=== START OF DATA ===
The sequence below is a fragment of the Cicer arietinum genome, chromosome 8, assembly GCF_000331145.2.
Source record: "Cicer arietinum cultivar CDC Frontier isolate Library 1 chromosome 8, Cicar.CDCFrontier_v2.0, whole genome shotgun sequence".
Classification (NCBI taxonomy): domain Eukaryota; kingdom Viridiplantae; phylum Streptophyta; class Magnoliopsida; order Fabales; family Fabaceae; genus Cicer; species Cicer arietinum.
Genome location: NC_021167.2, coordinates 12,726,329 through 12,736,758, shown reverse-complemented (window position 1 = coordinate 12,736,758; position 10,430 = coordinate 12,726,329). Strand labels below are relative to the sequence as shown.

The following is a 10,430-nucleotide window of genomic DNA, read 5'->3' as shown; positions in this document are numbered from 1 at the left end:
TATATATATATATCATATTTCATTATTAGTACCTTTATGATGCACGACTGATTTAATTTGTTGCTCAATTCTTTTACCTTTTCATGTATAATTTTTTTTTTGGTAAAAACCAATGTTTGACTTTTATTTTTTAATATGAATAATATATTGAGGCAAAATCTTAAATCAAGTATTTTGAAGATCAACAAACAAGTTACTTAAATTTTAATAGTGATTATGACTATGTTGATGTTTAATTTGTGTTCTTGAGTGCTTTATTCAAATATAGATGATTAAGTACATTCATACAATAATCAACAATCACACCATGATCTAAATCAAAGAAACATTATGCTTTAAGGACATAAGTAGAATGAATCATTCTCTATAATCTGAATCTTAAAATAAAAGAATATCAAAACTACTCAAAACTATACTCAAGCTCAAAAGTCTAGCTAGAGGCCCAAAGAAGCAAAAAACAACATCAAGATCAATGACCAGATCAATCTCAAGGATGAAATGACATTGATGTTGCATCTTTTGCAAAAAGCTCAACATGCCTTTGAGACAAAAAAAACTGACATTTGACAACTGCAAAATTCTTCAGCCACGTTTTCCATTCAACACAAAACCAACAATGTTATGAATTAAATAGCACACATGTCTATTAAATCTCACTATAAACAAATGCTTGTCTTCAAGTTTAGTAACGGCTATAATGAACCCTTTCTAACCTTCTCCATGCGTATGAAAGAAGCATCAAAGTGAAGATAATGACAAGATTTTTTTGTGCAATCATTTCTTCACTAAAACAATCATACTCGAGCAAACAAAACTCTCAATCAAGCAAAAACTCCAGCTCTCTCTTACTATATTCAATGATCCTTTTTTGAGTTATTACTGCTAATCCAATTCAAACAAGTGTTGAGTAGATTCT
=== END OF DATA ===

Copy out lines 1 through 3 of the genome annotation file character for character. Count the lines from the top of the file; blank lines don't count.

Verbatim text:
The sequence below is a fragment of the Cicer arietinum genome, chromosome 8, assembly GCF_000331145.2.
Source record: "Cicer arietinum cultivar CDC Frontier isolate Library 1 chromosome 8, Cicar.CDCFrontier_v2.0, whole genome shotgun sequence".
Classification (NCBI taxonomy): domain Eukaryota; kingdom Viridiplantae; phylum Streptophyta; class Magnoliopsida; order Fabales; family Fabaceae; genus Cicer; species Cicer arietinum.